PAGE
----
Britain’s Soldiers

BookBritain’s Soldiers

Britain’s Soldiers

Rethinking War and Society, 1715–1815

Eighteenth-Century Worlds, 5

2014

March 7th, 2014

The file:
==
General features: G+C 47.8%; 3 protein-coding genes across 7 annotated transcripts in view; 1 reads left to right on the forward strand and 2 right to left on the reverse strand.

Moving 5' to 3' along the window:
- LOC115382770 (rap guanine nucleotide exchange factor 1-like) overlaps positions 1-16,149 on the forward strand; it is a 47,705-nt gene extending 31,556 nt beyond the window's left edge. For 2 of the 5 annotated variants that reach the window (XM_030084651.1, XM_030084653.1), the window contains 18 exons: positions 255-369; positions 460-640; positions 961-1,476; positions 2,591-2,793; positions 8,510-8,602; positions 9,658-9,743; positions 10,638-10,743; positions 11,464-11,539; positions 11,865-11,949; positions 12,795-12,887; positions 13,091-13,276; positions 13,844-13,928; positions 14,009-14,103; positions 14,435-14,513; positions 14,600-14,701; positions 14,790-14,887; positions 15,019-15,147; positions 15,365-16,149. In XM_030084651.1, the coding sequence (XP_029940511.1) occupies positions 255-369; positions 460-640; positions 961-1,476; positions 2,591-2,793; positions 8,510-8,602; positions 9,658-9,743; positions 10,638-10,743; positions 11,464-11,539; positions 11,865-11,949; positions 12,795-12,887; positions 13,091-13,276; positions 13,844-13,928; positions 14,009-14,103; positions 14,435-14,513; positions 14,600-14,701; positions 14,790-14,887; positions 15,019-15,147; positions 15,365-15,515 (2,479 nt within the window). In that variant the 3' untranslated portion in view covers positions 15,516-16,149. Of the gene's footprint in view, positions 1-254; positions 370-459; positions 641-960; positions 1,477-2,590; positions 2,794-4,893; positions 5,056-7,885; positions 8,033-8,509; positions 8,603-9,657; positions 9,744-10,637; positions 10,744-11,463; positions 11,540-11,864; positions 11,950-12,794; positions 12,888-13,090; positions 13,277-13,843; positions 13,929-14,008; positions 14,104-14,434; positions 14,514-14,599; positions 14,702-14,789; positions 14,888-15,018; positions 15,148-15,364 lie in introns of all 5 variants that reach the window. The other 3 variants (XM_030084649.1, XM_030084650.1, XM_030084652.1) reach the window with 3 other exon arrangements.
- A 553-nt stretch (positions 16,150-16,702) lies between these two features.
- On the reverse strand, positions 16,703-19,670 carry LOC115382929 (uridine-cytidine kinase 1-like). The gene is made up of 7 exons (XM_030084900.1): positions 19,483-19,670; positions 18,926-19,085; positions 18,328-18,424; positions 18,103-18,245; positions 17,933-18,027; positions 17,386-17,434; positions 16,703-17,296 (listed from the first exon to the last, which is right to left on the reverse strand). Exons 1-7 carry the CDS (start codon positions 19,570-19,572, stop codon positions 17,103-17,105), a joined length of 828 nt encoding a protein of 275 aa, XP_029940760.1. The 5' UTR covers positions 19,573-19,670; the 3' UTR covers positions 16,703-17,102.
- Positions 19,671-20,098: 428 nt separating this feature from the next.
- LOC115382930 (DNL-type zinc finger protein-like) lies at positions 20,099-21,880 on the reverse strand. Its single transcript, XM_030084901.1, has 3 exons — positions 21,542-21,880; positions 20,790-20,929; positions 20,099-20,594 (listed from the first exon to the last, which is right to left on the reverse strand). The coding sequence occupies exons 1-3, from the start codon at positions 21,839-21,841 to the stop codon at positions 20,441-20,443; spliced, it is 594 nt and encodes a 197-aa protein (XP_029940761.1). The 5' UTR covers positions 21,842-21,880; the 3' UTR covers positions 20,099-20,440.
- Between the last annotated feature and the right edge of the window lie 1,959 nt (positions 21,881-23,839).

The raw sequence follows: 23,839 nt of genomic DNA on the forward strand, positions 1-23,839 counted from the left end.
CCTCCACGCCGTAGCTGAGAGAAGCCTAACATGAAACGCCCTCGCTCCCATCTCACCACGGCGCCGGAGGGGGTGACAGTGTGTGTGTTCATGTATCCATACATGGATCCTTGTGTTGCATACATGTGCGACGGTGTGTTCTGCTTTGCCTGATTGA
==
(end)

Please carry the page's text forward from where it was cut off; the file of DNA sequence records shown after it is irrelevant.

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The British soldier was a fascinating and complex figure in the century between the Hanoverian accession and the Battle of Waterloo. The ‘war and society’ approach has shed much light on Britain’s frequent experience of conflict in this period, but Britain’s Soldiers argues that it is time to refocus our attention on the humble redcoat himself, and rethink historical approaches to soldiers’ relationship with the society and culture of their day. Using approaches drawn from the histories of the military, gender, art, society, culture and medicine, this volume presents a more rounded picture of the men who served in the various branches of the British armed forces. This period witnessed an unprecedented level of mass mobilisation, yet this was largely achieved through novel forms of military service outside of the regular army. Taking a wide definition of soldiering, this collection examines the part-time and auxiliary forces of the period, as well as looking at the men of the British Army both during their service and once they had been discharged from the army. Chapters here explore the national identity of the soldier, his sense of his rights within systems of military discipline, and his relationships with military hierarchies and honour codes. They also explore the welfare systems available to old and wounded soldiers, and the ways in which soldiers were represented in art and literature. In so doing, this book sheds new light on the processes through which soldiers were ‘made’ during this crucial period of conflict.